March 08, 2024

Does California's Right for Minors to Disaffirm “Contracts” Apply to Online Purchases?

Bloomberg Law

Business litigation partner Jeff Jacobson authored an article for Bloomberg Law that discusses California Family Code § 6710 and how it applies to a minor’s everyday retail transactions. The law provides that, with certain exceptions, “a contract of a minor may be disaffirmed by the minor before majority or within a reasonable time afterwards,” and it codified a common law doctrine that the California Supreme Court recognized in 1864 and that exists as a statutory right or common law privilege for minors nationwide, in one form or another.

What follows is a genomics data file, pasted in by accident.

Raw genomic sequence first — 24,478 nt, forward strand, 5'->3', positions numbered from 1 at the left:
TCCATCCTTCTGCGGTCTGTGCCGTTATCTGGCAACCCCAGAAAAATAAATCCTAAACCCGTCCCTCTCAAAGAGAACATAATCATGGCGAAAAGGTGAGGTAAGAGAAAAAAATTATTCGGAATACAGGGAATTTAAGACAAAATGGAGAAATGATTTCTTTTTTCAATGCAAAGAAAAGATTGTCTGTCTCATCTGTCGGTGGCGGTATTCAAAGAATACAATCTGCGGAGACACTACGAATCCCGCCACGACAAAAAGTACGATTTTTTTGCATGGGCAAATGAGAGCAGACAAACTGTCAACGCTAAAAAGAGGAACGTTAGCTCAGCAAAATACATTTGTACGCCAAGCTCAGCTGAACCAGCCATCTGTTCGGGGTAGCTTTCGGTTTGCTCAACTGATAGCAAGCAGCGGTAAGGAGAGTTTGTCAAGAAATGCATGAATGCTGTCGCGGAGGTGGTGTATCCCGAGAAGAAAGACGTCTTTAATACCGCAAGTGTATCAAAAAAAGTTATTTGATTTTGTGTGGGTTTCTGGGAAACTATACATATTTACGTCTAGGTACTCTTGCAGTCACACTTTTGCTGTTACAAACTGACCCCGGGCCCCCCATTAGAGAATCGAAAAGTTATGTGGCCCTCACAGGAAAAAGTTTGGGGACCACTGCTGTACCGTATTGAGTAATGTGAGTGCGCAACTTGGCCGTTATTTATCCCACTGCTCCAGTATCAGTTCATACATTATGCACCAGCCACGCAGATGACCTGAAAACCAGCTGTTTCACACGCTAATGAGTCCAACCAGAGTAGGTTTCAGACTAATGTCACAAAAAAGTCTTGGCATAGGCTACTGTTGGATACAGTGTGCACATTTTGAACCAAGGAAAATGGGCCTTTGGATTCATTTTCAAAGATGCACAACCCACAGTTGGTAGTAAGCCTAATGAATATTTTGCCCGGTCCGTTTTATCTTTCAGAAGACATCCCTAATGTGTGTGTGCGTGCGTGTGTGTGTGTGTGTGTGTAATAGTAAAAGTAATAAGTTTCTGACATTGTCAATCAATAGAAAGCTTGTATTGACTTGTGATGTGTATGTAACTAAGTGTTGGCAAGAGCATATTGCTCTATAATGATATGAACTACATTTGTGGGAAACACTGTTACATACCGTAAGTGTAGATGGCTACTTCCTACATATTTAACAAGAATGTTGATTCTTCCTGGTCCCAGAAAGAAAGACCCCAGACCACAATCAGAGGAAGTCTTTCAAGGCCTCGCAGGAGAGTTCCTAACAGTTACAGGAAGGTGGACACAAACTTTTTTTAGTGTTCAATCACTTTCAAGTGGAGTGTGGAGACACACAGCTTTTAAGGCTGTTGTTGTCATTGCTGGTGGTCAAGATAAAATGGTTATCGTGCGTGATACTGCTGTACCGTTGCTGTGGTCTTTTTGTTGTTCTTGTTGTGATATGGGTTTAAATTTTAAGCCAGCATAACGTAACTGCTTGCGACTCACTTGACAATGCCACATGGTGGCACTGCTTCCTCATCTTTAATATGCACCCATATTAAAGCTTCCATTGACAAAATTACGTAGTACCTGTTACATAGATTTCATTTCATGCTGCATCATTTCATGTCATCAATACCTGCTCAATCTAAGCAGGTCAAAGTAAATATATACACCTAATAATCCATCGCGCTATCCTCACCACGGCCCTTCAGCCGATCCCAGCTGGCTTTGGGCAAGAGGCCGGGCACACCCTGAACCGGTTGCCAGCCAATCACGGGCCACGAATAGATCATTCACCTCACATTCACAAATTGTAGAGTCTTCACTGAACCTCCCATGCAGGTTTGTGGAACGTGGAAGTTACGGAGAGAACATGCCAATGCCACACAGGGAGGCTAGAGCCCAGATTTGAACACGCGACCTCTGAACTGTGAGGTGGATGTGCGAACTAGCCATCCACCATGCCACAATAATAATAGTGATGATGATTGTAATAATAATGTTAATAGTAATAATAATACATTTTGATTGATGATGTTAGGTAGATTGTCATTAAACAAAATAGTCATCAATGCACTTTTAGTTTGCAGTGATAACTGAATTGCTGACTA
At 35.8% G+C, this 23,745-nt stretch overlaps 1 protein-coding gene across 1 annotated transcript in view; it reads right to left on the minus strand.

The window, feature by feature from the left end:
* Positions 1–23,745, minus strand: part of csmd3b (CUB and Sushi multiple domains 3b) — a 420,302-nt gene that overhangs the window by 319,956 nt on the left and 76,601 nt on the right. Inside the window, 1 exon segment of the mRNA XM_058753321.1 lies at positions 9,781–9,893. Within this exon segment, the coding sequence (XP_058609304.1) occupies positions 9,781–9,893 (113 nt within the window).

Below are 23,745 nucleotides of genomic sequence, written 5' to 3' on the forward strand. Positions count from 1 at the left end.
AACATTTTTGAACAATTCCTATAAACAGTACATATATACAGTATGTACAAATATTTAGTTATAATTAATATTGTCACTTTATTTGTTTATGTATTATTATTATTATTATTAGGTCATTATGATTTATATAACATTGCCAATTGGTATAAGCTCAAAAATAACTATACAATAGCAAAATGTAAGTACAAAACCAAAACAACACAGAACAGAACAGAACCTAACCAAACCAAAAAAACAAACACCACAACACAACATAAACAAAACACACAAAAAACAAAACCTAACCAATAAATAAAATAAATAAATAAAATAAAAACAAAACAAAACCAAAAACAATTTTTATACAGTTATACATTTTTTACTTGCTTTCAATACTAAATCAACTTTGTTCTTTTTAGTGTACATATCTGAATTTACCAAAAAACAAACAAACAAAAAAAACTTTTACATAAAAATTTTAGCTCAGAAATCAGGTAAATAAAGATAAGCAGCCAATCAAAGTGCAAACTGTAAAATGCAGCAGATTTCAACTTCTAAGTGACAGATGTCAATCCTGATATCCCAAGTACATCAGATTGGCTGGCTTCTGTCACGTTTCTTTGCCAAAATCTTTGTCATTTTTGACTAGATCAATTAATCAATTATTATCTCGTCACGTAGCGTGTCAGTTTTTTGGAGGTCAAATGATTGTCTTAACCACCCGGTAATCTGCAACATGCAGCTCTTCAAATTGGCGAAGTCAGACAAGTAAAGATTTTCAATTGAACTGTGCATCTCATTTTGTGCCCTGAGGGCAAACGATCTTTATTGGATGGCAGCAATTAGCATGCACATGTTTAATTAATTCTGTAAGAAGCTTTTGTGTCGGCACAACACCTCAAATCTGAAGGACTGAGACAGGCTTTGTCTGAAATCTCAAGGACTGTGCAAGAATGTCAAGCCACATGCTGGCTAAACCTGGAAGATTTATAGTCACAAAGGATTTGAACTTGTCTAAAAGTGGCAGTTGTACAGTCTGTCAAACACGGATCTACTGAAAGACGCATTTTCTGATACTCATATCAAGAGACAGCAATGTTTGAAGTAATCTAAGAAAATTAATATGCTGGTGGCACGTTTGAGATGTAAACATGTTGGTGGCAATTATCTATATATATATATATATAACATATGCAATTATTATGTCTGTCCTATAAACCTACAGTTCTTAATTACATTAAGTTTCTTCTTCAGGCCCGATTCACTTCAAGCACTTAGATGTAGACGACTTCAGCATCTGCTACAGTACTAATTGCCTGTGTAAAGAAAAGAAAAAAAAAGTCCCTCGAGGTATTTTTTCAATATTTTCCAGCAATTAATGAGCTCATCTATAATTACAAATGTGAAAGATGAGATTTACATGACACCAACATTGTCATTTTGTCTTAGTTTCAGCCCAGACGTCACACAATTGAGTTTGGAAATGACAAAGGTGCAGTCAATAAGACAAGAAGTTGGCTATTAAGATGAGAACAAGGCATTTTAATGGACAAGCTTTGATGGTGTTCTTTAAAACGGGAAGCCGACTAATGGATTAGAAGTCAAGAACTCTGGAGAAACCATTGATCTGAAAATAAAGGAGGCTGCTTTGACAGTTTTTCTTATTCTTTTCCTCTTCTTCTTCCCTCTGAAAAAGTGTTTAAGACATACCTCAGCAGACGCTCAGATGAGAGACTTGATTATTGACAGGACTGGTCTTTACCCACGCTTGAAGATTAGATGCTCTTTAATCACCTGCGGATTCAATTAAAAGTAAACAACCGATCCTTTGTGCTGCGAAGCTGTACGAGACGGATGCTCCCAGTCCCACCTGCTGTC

Jacobson discusses three prominent cases – Apple, Google and Facebook – which were all settled. Even if one assumes that a minor can disaffirm online terms of service to which that they personally agreed (rather than their parents), the premise that individual retail purchases from an online marketplace are separate “contracts” that minors can disaffirm had no precedential support, and the courts did not cite any. Conceptually, there would seem to be no difference between a minor’s hitting a “purchase” button in an online game and a minor’s putting quarters in a physical video game or buying blind-item goods at a physical store, which had never been thought subject to the principle of disaffirmance.

The full article is available to Bloomberg Law subscribers.

Full Article

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